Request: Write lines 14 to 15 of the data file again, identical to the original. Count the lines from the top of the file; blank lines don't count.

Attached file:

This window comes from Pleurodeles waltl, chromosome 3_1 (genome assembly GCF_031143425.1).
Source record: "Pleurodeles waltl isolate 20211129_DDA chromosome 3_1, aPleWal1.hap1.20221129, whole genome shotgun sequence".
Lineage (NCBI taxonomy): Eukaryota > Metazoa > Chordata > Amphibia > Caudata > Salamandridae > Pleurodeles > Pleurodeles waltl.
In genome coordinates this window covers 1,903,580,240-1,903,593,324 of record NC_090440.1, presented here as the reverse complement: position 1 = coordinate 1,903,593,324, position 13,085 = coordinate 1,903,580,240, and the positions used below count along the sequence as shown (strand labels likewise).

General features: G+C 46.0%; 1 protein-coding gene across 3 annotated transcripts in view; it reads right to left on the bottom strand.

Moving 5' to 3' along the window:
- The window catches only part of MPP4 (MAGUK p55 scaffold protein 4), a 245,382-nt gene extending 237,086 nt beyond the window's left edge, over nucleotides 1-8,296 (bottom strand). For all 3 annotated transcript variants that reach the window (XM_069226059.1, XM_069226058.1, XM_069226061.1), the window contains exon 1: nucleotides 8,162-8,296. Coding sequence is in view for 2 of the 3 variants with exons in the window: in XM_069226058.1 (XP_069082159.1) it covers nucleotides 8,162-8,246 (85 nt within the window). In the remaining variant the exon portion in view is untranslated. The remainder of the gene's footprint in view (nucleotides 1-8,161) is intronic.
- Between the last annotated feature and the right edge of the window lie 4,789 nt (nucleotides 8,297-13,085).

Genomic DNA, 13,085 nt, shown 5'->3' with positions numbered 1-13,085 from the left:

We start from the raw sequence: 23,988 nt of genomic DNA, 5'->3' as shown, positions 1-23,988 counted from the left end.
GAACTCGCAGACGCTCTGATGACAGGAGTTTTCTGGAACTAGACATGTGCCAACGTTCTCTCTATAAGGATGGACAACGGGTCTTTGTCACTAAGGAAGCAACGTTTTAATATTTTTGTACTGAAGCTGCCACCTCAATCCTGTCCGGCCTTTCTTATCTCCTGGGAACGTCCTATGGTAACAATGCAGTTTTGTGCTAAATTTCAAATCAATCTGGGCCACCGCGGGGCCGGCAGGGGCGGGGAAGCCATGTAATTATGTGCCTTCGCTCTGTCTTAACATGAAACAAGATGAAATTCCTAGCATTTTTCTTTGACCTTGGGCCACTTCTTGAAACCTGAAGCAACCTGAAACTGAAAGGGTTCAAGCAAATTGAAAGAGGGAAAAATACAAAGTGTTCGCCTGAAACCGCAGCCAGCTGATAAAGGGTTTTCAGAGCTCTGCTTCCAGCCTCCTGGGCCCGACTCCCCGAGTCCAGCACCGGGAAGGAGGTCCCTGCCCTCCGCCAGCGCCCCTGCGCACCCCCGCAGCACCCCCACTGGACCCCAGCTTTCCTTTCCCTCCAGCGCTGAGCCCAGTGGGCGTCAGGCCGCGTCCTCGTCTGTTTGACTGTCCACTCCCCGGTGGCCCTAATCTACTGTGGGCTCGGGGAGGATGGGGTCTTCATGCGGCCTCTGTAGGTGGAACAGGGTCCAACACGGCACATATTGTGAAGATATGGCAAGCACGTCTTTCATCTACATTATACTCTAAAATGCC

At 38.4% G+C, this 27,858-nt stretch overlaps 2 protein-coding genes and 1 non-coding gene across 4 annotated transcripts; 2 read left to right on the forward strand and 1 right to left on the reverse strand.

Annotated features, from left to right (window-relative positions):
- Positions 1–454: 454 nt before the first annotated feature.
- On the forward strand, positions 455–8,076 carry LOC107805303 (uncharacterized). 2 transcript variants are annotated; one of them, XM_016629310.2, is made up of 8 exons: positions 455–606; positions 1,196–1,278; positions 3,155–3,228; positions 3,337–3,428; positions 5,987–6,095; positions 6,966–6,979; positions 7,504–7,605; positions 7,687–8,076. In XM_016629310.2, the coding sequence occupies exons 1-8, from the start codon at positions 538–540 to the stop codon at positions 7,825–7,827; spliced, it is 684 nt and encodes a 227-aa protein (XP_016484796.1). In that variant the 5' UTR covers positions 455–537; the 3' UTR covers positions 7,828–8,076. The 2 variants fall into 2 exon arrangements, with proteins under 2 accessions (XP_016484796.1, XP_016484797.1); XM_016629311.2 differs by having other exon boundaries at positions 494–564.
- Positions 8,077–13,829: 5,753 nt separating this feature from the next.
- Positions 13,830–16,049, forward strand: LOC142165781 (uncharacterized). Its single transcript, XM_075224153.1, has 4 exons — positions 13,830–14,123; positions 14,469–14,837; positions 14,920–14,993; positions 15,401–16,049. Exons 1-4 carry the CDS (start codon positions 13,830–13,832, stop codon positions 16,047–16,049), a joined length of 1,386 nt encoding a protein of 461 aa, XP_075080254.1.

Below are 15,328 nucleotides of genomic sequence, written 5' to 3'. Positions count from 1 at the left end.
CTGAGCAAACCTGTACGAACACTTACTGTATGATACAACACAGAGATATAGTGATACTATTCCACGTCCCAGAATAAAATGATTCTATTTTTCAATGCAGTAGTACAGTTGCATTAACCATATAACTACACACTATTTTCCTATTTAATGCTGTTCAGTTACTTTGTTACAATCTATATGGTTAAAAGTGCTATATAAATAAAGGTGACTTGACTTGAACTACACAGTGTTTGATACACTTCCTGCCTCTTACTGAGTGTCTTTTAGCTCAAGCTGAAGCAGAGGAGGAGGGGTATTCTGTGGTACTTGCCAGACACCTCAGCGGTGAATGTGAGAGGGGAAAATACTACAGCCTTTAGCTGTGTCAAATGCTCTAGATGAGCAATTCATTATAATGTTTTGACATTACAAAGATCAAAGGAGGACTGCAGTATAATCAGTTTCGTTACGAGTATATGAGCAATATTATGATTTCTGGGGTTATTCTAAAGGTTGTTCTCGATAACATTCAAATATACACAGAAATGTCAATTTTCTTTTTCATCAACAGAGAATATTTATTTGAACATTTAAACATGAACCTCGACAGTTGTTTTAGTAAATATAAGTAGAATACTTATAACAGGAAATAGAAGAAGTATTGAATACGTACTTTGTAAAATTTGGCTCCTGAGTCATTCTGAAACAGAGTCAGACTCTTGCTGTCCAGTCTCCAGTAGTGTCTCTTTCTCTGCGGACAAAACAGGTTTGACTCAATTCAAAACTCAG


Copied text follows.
- Positions 1–454: 454 nt before the first annotated feature.
- On the forward strand, positions 455–8,076 carry LOC107805303 (uncharacterized). 2 transcript variants are annotated; one of them, XM_016629310.2, is made up of 8 exons: positions 455–606; positions 1,196–1,278; positions 3,155–3,228; positions 3,337–3,428; positions 5,987–6,095; positions 6,966–6,979; positions 7,504–7,605; positions 7,687–8,076. In XM_016629310.2, the coding sequence occupies exons 1-8, from the start codon at positions 538–540 to the stop codon at positions 7,825–7,827; spliced, it is 684 nt and encodes a 227-aa protein (XP_016484796.1). In that variant the 5' UTR covers positions 455–537; the 3' UTR covers positions 7,828–8,076. The 2 variants fall into 2 exon arrangements, with proteins under 2 accessions (XP_016484796.1, XP_016484797.1); XM_016629311.2 differs by having other exon boundaries at positions 494–564.